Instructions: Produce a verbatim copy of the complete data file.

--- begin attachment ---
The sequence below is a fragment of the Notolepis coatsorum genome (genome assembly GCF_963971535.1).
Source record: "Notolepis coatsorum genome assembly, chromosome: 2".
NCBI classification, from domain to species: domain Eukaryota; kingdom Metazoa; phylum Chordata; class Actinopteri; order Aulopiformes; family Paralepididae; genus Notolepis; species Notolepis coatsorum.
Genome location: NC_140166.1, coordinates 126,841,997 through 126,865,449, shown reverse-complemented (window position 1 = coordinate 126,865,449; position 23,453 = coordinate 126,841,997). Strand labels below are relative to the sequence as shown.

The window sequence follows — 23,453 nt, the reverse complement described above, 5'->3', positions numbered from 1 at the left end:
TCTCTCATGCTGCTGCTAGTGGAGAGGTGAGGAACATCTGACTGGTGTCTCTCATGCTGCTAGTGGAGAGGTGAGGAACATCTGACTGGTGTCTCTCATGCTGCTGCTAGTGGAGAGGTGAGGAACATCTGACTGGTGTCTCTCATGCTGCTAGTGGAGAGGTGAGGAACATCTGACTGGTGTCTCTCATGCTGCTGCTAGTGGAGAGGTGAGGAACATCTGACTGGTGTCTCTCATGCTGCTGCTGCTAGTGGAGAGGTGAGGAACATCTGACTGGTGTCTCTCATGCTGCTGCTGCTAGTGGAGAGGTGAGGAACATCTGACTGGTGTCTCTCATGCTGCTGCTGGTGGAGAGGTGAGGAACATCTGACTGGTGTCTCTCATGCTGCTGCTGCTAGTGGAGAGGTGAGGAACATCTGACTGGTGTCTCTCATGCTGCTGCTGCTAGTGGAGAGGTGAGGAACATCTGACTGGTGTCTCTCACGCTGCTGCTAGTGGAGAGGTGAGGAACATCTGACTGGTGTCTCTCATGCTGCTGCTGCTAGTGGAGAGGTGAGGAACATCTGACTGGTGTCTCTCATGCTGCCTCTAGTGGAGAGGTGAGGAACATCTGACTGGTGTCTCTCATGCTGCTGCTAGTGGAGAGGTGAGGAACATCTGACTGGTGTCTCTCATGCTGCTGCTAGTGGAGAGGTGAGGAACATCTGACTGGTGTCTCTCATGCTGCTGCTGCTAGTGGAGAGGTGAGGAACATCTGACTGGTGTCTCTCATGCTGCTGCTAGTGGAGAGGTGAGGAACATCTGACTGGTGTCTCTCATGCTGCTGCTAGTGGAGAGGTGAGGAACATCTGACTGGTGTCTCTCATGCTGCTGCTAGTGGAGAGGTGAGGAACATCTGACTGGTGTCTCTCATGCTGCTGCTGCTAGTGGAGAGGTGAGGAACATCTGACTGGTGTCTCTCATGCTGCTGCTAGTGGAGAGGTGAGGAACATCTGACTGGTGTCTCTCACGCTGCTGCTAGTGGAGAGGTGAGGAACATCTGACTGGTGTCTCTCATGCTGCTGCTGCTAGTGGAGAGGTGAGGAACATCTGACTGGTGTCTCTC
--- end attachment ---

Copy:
The sequence below is a fragment of the Notolepis coatsorum genome (genome assembly GCF_963971535.1).
Source record: "Notolepis coatsorum genome assembly, chromosome: 2".
NCBI classification, from domain to species: domain Eukaryota; kingdom Metazoa; phylum Chordata; class Actinopteri; order Aulopiformes; family Paralepididae; genus Notolepis; species Notolepis coatsorum.
Genome location: NC_140166.1, coordinates 126,841,997 through 126,865,449, shown reverse-complemented (window position 1 = coordinate 126,865,449; position 23,453 = coordinate 126,841,997). Strand labels below are relative to the sequence as shown.

The window sequence follows — 23,453 nt, the reverse complement described above, 5'->3', positions numbered from 1 at the left end:
TCTCTCATGCTGCTGCTAGTGGAGAGGTGAGGAACATCTGACTGGTGTCTCTCATGCTGCTAGTGGAGAGGTGAGGAACATCTGACTGGTGTCTCTCATGCTGCTGCTAGTGGAGAGGTGAGGAACATCTGACTGGTGTCTCTCATGCTGCTAGTGGAGAGGTGAGGAACATCTGACTGGTGTCTCTCATGCTGCTGCTAGTGGAGAGGTGAGGAACATCTGACTGGTGTCTCTCATGCTGCTGCTGCTAGTGGAGAGGTGAGGAACATCTGACTGGTGTCTCTCATGCTGCTGCTGCTAGTGGAGAGGTGAGGAACATCTGACTGGTGTCTCTCATGCTGCTGCTGGTGGAGAGGTGAGGAACATCTGACTGGTGTCTCTCATGCTGCTGCTGCTAGTGGAGAGGTGAGGAACATCTGACTGGTGTCTCTCATGCTGCTGCTGCTAGTGGAGAGGTGAGGAACATCTGACTGGTGTCTCTCACGCTGCTGCTAGTGGAGAGGTGAGGAACATCTGACTGGTGTCTCTCATGCTGCTGCTGCTAGTGGAGAGGTGAGGAACATCTGACTGGTGTCTCTCATGCTGCCTCTAGTGGAGAGGTGAGGAACATCTGACTGGTGTCTCTCATGCTGCTGCTAGTGGAGAGGTGAGGAACATCTGACTGGTGTCTCTCATGCTGCTGCTAGTGGAGAGGTGAGGAACATCTGACTGGTGTCTCTCATGCTGCTGCTGCTAGTGGAGAGGTGAGGAACATCTGACTGGTGTCTCTCATGCTGCTGCTAGTGGAGAGGTGAGGAACATCTGACTGGTGTCTCTCATGCTGCTGCTAGTGGAGAGGTGAGGAACATCTGACTGGTGTCTCTCATGCTGCTGCTAGTGGAGAGGTGAGGAACATCTGACTGGTGTCTCTCATGCTGCTGCTGCTAGTGGAGAGGTGAGGAACATCTGACTGGTGTCTCTCATGCTGCTGCTAGTGGAGAGGTGAGGAACATCTGACTGGTGTCTCTCACGCTGCTGCTAGTGGAGAGGTGAGGAACATCTGACTGGTGTCTCTCATGCTGCTGCTGCTAGTGGAGAGGTGAGGAACATCTGACTGGTGTCTCTC